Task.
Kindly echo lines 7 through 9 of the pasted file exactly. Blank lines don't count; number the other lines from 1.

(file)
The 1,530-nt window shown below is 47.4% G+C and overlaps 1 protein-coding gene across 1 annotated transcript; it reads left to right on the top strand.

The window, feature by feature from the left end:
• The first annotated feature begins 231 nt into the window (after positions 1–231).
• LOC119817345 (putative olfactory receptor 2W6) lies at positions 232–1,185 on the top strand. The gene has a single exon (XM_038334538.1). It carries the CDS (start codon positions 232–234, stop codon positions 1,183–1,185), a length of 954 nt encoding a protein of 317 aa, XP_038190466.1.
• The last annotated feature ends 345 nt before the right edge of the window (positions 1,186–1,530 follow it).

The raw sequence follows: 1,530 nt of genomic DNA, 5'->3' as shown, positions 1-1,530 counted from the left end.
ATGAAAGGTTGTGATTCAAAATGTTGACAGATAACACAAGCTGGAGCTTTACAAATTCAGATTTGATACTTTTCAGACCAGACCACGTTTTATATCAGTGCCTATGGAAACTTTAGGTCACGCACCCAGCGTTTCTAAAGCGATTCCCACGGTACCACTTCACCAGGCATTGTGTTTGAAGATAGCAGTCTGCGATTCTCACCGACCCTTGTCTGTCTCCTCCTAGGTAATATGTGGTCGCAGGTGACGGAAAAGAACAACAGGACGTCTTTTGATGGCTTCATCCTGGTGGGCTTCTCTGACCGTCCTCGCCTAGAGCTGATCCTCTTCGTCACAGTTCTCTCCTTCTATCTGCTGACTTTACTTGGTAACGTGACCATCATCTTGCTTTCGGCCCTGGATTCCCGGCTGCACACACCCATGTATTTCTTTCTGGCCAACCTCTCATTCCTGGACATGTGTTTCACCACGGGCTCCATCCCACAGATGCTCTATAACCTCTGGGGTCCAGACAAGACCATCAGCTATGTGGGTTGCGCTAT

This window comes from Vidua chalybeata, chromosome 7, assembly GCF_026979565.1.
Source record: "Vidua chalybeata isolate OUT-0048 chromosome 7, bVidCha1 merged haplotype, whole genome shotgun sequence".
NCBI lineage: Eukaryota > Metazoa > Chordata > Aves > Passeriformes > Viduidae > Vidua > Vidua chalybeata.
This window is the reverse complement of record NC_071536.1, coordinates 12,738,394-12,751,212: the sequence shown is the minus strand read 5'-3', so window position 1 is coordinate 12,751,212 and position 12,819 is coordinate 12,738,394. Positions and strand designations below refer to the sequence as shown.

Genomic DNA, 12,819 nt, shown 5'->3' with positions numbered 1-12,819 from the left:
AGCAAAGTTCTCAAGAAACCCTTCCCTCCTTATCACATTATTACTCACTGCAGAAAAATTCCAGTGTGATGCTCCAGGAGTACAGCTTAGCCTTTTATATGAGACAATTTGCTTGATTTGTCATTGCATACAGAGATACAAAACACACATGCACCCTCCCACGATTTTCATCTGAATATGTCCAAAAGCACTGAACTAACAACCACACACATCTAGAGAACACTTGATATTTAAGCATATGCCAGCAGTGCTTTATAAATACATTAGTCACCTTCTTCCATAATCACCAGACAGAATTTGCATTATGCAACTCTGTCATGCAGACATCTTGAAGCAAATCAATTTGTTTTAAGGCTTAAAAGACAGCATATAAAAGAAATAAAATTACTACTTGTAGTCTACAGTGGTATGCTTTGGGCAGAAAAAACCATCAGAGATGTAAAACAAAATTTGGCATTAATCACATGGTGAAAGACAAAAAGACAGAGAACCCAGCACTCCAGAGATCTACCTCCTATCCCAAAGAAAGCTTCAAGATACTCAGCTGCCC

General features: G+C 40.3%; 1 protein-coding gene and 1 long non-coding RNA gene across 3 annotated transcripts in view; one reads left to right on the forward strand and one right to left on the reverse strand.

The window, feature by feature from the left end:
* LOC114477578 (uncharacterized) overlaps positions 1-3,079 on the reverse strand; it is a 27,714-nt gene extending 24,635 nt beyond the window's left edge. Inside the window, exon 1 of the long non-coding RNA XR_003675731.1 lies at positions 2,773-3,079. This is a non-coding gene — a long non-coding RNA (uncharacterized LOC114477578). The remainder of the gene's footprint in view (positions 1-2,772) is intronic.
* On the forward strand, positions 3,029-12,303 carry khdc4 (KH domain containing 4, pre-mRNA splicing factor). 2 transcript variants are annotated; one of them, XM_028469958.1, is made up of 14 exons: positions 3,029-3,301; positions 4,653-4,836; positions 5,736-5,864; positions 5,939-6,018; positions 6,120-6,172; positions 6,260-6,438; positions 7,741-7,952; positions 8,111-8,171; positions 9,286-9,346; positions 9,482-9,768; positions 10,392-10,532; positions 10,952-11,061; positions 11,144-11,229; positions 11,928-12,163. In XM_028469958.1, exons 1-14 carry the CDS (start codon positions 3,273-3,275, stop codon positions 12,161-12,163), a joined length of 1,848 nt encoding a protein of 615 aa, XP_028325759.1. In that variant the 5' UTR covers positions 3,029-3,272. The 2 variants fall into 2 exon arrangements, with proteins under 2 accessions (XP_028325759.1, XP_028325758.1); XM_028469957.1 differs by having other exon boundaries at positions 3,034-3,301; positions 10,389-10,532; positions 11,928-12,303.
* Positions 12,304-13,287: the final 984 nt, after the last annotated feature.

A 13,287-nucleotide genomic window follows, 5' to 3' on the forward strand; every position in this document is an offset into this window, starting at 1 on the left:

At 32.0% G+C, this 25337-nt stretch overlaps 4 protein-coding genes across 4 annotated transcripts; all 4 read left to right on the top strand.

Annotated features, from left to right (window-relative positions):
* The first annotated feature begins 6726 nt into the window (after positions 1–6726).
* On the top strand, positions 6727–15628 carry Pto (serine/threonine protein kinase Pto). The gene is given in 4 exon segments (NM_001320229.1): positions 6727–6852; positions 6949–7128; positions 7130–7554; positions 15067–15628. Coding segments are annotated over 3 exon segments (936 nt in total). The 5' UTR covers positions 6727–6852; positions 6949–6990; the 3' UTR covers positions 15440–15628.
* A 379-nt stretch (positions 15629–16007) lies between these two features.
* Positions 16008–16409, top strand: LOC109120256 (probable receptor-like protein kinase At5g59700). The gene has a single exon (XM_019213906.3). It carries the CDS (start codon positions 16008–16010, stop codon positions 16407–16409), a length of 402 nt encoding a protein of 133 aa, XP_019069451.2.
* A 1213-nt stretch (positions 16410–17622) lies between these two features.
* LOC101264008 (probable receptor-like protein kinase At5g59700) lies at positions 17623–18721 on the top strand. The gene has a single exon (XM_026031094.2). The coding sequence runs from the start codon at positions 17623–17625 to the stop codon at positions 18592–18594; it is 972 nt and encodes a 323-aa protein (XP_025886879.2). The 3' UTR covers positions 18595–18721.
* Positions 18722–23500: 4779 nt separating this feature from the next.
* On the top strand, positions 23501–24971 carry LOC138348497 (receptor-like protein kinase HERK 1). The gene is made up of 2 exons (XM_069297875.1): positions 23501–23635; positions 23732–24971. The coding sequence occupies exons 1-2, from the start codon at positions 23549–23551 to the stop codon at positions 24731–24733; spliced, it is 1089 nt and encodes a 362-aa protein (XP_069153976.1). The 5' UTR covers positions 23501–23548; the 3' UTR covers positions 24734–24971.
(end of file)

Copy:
ATGAAAGGTTGTGATTCAAAATGTTGACAGATAACACAAGCTGGAGCTTTACAAATTCAGATTTGATACTTTTCAGACCAGACCACGTTTTATATCAGTGCCTATGGAAACTTTAGGTCACGCACCCAGCGTTTCTAAAGCGATTCCCACGGTACCACTTCACCAGGCATTGTGTTTGAAGATAGCAGTCTGCGATTCTCACCGACCCTTGTCTGTCTCCTCCTAGGTAATATGTGGTCGCAGGTGACGGAAAAGAACAACAGGACGTCTTTTGATGGCTTCATCCTGGTGGGCTTCTCTGACCGTCCTCGCCTAGAGCTGATCCTCTTCGTCACAGTTCTCTCCTTCTATCTGCTGACTTTACTTGGTAACGTGACCATCATCTTGCTTTCGGCCCTGGATTCCCGGCTGCACACACCCATGTATTTCTTTCTGGCCAACCTCTCATTCCTGGACATGTGTTTCACCACGGGCTCCATCCCACAGATGCTCTATAACCTCTGGGGTCCAGACAAGACCATCAGCTATGTGGGTTGCGCTAT

This window comes from Vidua chalybeata, chromosome 7, assembly GCF_026979565.1.
Source record: "Vidua chalybeata isolate OUT-0048 chromosome 7, bVidCha1 merged haplotype, whole genome shotgun sequence".